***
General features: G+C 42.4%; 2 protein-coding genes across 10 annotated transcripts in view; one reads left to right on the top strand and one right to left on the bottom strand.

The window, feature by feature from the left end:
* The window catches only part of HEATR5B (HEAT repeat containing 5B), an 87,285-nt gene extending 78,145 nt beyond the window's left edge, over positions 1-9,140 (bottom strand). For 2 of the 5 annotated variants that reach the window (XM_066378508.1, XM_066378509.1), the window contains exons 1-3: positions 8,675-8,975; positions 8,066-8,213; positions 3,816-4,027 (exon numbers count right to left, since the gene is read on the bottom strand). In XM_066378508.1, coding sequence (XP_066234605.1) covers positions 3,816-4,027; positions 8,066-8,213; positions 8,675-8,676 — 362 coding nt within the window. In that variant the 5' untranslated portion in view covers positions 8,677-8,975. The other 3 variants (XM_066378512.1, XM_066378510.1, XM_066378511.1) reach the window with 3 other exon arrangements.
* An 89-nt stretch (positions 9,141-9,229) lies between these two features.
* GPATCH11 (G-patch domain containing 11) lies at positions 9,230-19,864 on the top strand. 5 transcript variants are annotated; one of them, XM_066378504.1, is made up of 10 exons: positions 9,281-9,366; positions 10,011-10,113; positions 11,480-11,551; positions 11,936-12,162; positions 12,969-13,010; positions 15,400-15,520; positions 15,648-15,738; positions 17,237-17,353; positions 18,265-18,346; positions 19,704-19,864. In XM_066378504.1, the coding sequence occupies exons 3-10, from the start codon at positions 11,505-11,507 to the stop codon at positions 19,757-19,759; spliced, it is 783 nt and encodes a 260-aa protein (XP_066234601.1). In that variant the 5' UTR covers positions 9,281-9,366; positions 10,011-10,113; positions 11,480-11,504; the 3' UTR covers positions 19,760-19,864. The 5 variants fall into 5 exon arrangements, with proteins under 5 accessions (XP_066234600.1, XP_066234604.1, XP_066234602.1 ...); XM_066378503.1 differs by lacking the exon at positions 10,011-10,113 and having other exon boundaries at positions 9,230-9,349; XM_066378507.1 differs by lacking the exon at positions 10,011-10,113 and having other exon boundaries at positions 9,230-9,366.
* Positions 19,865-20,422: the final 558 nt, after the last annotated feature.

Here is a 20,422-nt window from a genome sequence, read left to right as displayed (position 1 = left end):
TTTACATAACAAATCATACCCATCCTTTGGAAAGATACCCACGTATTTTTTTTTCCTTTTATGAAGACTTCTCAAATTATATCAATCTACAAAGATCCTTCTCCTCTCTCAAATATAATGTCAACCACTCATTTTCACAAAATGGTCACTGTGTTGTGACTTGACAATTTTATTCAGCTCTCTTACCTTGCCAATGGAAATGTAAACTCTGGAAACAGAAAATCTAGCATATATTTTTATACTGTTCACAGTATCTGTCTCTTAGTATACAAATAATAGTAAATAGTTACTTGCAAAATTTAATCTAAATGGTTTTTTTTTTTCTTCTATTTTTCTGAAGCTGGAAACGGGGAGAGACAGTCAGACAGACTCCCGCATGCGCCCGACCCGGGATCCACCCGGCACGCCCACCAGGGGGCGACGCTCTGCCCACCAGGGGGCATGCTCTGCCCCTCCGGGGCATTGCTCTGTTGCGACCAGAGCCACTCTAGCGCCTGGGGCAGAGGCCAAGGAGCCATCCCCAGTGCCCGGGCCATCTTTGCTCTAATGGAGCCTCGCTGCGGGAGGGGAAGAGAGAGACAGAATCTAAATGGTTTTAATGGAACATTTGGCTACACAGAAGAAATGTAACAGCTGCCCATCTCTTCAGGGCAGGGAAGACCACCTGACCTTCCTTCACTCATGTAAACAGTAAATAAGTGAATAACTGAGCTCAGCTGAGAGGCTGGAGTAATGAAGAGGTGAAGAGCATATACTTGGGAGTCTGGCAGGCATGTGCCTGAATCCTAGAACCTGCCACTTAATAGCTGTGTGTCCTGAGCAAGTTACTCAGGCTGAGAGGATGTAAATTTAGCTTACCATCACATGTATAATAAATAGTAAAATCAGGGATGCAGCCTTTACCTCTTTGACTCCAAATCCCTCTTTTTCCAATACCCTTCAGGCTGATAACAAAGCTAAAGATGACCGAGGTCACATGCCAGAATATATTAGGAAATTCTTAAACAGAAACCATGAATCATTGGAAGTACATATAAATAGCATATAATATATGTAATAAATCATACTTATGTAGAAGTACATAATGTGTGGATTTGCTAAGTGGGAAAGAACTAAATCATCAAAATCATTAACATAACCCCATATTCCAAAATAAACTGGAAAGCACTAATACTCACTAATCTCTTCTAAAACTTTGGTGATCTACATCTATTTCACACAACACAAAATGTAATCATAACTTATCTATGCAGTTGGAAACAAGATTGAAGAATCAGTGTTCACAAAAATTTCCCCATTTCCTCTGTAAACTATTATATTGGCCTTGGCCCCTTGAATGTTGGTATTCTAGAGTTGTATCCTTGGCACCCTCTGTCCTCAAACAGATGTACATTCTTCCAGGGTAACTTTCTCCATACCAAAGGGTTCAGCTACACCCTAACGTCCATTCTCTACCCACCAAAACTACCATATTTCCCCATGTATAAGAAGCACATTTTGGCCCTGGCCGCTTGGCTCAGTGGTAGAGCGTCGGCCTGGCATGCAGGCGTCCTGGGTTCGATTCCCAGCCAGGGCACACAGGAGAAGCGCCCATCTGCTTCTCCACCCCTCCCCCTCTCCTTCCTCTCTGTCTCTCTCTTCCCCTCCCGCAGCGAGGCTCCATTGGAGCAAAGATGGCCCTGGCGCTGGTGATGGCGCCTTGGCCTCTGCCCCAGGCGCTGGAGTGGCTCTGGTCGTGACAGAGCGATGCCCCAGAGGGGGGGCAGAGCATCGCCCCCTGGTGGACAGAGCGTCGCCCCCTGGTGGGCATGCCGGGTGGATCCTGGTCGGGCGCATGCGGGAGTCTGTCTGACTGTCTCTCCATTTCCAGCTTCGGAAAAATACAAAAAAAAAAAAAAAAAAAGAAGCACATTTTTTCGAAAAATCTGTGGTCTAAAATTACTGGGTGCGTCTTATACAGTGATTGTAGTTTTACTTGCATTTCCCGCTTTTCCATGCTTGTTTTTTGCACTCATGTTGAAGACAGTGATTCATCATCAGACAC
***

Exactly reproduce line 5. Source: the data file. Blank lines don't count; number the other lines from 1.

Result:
* GPATCH11 (G-patch domain containing 11) lies at positions 9,230-19,864 on the top strand. 5 transcript variants are annotated; one of them, XM_066378504.1, is made up of 10 exons: positions 9,281-9,366; positions 10,011-10,113; positions 11,480-11,551; positions 11,936-12,162; positions 12,969-13,010; positions 15,400-15,520; positions 15,648-15,738; positions 17,237-17,353; positions 18,265-18,346; positions 19,704-19,864. In XM_066378504.1, the coding sequence occupies exons 3-10, from the start codon at positions 11,505-11,507 to the stop codon at positions 19,757-19,759; spliced, it is 783 nt and encodes a 260-aa protein (XP_066234601.1). In that variant the 5' UTR covers positions 9,281-9,366; positions 10,011-10,113; positions 11,480-11,504; the 3' UTR covers positions 19,760-19,864. The 5 variants fall into 5 exon arrangements, with proteins under 5 accessions (XP_066234600.1, XP_066234604.1, XP_066234602.1 ...); XM_066378503.1 differs by lacking the exon at positions 10,011-10,113 and having other exon boundaries at positions 9,230-9,349; XM_066378507.1 differs by lacking the exon at positions 10,011-10,113 and having other exon boundaries at positions 9,230-9,366.